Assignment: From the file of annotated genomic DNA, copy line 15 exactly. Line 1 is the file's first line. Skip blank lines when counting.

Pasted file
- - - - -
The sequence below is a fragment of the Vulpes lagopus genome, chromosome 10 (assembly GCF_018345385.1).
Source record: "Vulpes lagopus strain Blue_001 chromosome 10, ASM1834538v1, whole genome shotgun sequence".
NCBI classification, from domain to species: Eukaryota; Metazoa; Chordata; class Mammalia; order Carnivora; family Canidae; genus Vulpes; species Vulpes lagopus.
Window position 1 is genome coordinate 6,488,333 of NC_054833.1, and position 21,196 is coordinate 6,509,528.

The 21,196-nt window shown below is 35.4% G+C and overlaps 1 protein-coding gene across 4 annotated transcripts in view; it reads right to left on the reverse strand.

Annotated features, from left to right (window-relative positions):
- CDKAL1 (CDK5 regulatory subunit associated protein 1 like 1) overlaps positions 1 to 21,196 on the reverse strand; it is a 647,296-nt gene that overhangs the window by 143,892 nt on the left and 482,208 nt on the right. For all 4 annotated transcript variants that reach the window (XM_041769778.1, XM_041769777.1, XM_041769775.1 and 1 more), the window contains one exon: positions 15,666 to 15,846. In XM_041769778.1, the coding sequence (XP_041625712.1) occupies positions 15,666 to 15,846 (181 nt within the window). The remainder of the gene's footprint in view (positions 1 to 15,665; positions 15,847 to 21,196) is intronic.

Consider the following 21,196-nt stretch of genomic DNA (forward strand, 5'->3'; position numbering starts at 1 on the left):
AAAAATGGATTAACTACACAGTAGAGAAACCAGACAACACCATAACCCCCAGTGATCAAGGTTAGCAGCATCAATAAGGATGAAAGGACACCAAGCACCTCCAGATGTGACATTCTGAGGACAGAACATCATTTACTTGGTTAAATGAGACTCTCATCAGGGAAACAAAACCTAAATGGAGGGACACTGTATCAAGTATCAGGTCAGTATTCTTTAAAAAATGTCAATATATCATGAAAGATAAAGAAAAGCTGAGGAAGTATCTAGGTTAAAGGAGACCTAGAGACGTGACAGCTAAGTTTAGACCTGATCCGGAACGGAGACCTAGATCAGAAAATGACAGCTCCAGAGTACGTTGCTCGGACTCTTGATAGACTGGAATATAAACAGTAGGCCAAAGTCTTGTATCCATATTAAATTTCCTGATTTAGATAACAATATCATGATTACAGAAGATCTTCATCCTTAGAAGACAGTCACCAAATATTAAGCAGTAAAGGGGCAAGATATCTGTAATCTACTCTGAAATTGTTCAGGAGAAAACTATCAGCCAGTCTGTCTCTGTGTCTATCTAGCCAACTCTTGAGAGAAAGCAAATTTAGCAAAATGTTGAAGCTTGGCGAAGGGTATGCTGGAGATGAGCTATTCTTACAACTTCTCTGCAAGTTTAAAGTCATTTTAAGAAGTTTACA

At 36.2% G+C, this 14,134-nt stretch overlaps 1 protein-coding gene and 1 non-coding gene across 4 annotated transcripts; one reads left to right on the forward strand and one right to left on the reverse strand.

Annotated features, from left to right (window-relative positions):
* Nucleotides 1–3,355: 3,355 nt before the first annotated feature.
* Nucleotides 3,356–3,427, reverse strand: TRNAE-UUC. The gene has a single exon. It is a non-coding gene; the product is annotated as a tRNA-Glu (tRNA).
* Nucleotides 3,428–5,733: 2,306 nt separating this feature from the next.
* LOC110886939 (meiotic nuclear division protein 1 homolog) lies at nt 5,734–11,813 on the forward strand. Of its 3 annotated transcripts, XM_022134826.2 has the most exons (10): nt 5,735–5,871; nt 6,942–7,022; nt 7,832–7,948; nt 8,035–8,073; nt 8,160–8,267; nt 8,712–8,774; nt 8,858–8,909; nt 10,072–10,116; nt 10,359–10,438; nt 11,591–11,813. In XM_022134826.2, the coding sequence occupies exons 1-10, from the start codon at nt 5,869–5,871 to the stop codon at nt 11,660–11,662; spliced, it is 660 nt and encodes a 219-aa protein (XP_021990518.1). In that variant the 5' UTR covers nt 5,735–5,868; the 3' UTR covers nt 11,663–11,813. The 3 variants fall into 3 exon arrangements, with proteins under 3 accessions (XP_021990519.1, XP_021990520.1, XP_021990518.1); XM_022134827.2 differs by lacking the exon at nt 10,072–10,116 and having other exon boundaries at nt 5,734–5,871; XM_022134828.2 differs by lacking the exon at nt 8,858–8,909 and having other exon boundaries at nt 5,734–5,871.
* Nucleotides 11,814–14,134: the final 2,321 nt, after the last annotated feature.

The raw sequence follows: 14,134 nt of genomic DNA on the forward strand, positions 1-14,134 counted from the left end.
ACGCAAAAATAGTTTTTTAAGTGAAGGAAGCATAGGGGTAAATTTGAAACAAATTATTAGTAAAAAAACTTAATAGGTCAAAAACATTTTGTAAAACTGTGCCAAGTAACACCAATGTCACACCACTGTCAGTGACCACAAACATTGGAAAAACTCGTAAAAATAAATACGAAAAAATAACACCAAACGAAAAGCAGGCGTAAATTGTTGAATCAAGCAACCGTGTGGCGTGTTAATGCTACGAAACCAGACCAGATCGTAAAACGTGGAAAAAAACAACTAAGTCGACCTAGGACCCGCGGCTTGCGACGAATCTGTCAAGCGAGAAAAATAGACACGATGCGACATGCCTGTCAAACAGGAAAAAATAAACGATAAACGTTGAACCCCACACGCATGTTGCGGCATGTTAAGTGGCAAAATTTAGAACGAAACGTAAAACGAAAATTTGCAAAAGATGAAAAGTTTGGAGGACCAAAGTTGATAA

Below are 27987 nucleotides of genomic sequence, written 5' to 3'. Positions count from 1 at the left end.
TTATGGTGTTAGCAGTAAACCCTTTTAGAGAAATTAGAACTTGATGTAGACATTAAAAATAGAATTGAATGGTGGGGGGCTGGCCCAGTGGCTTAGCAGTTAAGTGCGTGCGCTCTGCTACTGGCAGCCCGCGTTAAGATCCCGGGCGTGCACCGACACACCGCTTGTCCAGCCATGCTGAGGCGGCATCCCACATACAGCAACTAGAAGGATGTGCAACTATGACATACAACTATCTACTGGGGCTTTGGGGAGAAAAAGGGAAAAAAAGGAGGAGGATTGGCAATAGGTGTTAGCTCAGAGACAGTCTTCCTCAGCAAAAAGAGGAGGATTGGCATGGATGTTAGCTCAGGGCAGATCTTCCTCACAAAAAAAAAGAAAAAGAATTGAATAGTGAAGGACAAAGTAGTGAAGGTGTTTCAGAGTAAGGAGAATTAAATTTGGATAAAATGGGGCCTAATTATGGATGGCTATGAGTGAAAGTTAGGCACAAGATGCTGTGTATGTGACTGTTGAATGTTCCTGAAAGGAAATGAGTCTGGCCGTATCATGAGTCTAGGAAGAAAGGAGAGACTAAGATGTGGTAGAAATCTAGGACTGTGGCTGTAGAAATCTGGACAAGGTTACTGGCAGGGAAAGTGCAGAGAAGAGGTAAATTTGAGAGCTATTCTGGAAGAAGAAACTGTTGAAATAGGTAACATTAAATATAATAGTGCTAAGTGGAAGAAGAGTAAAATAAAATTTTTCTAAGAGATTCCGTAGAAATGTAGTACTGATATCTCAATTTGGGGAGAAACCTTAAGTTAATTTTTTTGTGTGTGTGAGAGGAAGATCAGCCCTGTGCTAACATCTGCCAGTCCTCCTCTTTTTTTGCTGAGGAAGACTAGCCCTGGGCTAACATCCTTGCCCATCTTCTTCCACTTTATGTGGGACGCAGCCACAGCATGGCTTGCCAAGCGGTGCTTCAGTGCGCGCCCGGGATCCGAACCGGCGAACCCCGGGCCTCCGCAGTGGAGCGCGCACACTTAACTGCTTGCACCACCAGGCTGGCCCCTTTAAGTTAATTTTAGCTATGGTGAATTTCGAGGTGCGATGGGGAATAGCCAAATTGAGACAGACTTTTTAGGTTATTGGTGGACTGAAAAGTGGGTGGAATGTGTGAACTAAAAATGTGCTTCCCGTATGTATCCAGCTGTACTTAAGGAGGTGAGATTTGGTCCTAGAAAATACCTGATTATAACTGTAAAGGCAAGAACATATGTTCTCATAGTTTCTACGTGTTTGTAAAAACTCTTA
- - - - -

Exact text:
* LOC110886939 (meiotic nuclear division protein 1 homolog) lies at nt 5,734–11,813 on the forward strand. Of its 3 annotated transcripts, XM_022134826.2 has the most exons (10): nt 5,735–5,871; nt 6,942–7,022; nt 7,832–7,948; nt 8,035–8,073; nt 8,160–8,267; nt 8,712–8,774; nt 8,858–8,909; nt 10,072–10,116; nt 10,359–10,438; nt 11,591–11,813. In XM_022134826.2, the coding sequence occupies exons 1-10, from the start codon at nt 5,869–5,871 to the stop codon at nt 11,660–11,662; spliced, it is 660 nt and encodes a 219-aa protein (XP_021990518.1). In that variant the 5' UTR covers nt 5,735–5,868; the 3' UTR covers nt 11,663–11,813. The 3 variants fall into 3 exon arrangements, with proteins under 3 accessions (XP_021990519.1, XP_021990520.1, XP_021990518.1); XM_022134827.2 differs by lacking the exon at nt 10,072–10,116 and having other exon boundaries at nt 5,734–5,871; XM_022134828.2 differs by lacking the exon at nt 8,858–8,909 and having other exon boundaries at nt 5,734–5,871.